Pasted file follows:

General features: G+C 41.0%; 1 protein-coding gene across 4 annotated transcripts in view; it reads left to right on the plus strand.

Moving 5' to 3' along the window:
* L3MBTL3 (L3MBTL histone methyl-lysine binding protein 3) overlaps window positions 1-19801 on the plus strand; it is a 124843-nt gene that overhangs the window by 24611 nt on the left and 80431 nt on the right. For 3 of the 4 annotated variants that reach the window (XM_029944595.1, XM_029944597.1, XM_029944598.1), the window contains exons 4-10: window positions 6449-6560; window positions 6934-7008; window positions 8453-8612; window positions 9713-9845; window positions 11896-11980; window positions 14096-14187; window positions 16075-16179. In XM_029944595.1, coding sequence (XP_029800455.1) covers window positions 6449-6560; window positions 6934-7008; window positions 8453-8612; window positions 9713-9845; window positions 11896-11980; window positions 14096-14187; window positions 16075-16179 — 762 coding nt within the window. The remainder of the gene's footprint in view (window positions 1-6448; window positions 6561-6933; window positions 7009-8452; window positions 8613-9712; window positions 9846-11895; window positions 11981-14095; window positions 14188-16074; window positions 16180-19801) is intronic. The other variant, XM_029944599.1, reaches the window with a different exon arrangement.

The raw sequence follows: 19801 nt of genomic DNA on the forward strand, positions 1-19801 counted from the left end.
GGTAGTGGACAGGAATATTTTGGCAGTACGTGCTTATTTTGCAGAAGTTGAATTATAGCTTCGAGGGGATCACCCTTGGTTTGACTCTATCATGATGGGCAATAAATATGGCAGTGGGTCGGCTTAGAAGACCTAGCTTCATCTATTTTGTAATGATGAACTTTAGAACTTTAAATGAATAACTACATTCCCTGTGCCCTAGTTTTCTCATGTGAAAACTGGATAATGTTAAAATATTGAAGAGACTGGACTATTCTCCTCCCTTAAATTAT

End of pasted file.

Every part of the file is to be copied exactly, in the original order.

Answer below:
General features: G+C 41.0%; 1 protein-coding gene across 4 annotated transcripts in view; it reads left to right on the plus strand.

Moving 5' to 3' along the window:
* L3MBTL3 (L3MBTL histone methyl-lysine binding protein 3) overlaps window positions 1-19801 on the plus strand; it is a 124843-nt gene that overhangs the window by 24611 nt on the left and 80431 nt on the right. For 3 of the 4 annotated variants that reach the window (XM_029944595.1, XM_029944597.1, XM_029944598.1), the window contains exons 4-10: window positions 6449-6560; window positions 6934-7008; window positions 8453-8612; window positions 9713-9845; window positions 11896-11980; window positions 14096-14187; window positions 16075-16179. In XM_029944595.1, coding sequence (XP_029800455.1) covers window positions 6449-6560; window positions 6934-7008; window positions 8453-8612; window positions 9713-9845; window positions 11896-11980; window positions 14096-14187; window positions 16075-16179 — 762 coding nt within the window. The remainder of the gene's footprint in view (window positions 1-6448; window positions 6561-6933; window positions 7009-8452; window positions 8613-9712; window positions 9846-11895; window positions 11981-14095; window positions 14188-16074; window positions 16180-19801) is intronic. The other variant, XM_029944599.1, reaches the window with a different exon arrangement.

The raw sequence follows: 19801 nt of genomic DNA on the forward strand, positions 1-19801 counted from the left end.
GGTAGTGGACAGGAATATTTTGGCAGTACGTGCTTATTTTGCAGAAGTTGAATTATAGCTTCGAGGGGATCACCCTTGGTTTGACTCTATCATGATGGGCAATAAATATGGCAGTGGGTCGGCTTAGAAGACCTAGCTTCATCTATTTTGTAATGATGAACTTTAGAACTTTAAATGAATAACTACATTCCCTGTGCCCTAGTTTTCTCATGTGAAAACTGGATAATGTTAAAATATTGAAGAGACTGGACTATTCTCCTCCCTTAAATTAT